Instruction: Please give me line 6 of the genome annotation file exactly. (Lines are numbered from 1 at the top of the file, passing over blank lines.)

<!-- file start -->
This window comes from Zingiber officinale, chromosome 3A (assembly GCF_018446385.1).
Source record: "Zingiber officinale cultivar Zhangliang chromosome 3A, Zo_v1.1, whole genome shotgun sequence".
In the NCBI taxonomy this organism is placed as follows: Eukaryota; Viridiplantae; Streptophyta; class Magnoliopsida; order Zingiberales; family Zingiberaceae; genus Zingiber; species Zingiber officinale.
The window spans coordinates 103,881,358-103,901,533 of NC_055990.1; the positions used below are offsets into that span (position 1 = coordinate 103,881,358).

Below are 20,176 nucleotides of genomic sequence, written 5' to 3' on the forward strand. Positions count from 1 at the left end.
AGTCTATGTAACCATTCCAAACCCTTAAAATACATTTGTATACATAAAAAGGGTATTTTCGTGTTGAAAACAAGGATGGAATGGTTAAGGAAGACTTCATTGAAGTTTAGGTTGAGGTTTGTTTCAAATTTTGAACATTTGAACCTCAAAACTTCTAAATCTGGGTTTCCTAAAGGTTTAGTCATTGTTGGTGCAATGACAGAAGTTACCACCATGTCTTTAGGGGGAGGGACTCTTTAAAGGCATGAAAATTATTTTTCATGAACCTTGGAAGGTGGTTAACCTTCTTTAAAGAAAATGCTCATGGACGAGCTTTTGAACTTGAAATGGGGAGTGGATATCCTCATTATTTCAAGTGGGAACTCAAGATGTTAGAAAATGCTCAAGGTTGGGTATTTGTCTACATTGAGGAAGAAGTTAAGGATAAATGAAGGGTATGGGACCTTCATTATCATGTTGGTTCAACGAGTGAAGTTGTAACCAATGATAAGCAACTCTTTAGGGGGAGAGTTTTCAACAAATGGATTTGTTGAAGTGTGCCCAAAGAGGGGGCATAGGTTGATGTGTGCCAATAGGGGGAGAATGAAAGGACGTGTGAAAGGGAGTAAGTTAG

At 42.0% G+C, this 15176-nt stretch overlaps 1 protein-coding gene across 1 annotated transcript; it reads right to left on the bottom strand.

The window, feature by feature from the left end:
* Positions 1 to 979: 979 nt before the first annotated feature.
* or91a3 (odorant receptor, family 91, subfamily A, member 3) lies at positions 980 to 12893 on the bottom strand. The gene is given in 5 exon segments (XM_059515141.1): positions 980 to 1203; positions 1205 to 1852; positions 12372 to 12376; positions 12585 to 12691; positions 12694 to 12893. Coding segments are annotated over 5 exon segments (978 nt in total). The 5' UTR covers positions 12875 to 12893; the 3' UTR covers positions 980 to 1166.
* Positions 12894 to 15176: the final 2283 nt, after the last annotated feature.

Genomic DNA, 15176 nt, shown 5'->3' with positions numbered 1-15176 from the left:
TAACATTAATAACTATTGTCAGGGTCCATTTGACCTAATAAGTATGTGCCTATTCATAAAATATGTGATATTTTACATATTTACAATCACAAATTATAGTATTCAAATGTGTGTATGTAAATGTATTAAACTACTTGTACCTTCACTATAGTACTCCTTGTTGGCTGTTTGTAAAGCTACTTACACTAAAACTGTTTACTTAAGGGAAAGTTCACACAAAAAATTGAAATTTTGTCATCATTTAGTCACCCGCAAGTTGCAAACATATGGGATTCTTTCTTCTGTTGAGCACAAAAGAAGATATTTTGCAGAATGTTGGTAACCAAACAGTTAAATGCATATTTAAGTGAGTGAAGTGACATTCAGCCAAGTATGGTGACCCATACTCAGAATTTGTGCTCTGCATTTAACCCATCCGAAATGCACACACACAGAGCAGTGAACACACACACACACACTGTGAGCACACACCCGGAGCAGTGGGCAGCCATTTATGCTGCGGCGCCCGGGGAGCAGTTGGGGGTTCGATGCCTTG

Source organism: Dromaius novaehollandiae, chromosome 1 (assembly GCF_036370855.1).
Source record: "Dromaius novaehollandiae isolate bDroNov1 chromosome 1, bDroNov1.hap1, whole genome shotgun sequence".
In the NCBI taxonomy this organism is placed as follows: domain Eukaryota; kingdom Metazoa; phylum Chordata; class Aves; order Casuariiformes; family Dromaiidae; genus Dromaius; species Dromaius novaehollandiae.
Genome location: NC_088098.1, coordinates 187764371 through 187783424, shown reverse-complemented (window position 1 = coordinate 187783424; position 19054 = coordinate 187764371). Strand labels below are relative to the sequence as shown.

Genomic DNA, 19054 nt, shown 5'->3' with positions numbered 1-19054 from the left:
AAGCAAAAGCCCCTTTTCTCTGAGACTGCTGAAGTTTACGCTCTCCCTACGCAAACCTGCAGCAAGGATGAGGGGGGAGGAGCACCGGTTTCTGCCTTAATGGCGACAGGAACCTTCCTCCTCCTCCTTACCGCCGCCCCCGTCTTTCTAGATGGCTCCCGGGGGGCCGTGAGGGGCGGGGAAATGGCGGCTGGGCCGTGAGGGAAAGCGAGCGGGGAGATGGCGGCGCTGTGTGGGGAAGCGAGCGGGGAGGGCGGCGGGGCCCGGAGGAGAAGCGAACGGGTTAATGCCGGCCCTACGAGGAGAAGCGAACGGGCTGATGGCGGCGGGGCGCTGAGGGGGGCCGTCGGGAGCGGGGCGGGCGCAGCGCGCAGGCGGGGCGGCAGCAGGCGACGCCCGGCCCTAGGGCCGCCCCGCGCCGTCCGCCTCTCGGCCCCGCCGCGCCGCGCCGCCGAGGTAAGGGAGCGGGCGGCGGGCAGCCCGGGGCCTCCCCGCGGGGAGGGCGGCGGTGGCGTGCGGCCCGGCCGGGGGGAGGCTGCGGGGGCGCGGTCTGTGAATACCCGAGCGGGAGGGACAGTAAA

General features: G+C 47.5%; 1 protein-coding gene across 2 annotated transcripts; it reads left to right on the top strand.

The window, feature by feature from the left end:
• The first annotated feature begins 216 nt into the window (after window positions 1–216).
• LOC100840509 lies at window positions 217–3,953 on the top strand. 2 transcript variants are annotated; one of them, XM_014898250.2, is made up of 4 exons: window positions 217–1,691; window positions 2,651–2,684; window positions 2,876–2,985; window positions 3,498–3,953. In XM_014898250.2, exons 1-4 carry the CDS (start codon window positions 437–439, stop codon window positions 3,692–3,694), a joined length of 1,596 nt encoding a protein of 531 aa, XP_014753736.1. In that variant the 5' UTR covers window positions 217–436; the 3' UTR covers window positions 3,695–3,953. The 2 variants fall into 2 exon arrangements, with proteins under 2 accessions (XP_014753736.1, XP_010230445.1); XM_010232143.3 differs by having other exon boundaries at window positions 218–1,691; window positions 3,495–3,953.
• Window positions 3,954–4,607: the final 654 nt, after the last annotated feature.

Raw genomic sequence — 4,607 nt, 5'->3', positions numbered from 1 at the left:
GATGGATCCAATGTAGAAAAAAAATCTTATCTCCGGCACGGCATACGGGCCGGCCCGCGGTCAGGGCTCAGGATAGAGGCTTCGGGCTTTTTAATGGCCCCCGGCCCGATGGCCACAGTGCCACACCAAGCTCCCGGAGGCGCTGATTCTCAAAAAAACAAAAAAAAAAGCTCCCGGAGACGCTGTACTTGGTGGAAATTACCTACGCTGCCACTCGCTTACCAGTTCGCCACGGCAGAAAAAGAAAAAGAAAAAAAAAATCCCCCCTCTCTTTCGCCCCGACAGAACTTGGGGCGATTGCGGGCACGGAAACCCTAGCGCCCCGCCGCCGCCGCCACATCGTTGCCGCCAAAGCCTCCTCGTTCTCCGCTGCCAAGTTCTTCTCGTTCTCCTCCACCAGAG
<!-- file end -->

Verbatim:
AGTCTATGTAACCATTCCAAACCCTTAAAATACATTTGTATACATAAAAAGGGTATTTTCGTGTTGAAAACAAGGATGGAATGGTTAAGGAAGACTTCATTGAAGTTTAGGTTGAGGTTTGTTTCAAATTTTGAACATTTGAACCTCAAAACTTCTAAATCTGGGTTTCCTAAAGGTTTAGTCATTGTTGGTGCAATGACAGAAGTTACCACCATGTCTTTAGGGGGAGGGACTCTTTAAAGGCATGAAAATTATTTTTCATGAACCTTGGAAGGTGGTTAACCTTCTTTAAAGAAAATGCTCATGGACGAGCTTTTGAACTTGAAATGGGGAGTGGATATCCTCATTATTTCAAGTGGGAACTCAAGATGTTAGAAAATGCTCAAGGTTGGGTATTTGTCTACATTGAGGAAGAAGTTAAGGATAAATGAAGGGTATGGGACCTTCATTATCATGTTGGTTCAACGAGTGAAGTTGTAACCAATGATAAGCAACTCTTTAGGGGGAGAGTTTTCAACAAATGGATTTGTTGAAGTGTGCCCAAAGAGGGGGCATAGGTTGATGTGTGCCAATAGGGGGAGAATGAAAGGACGTGTGAAAGGGAGTAAGTTAG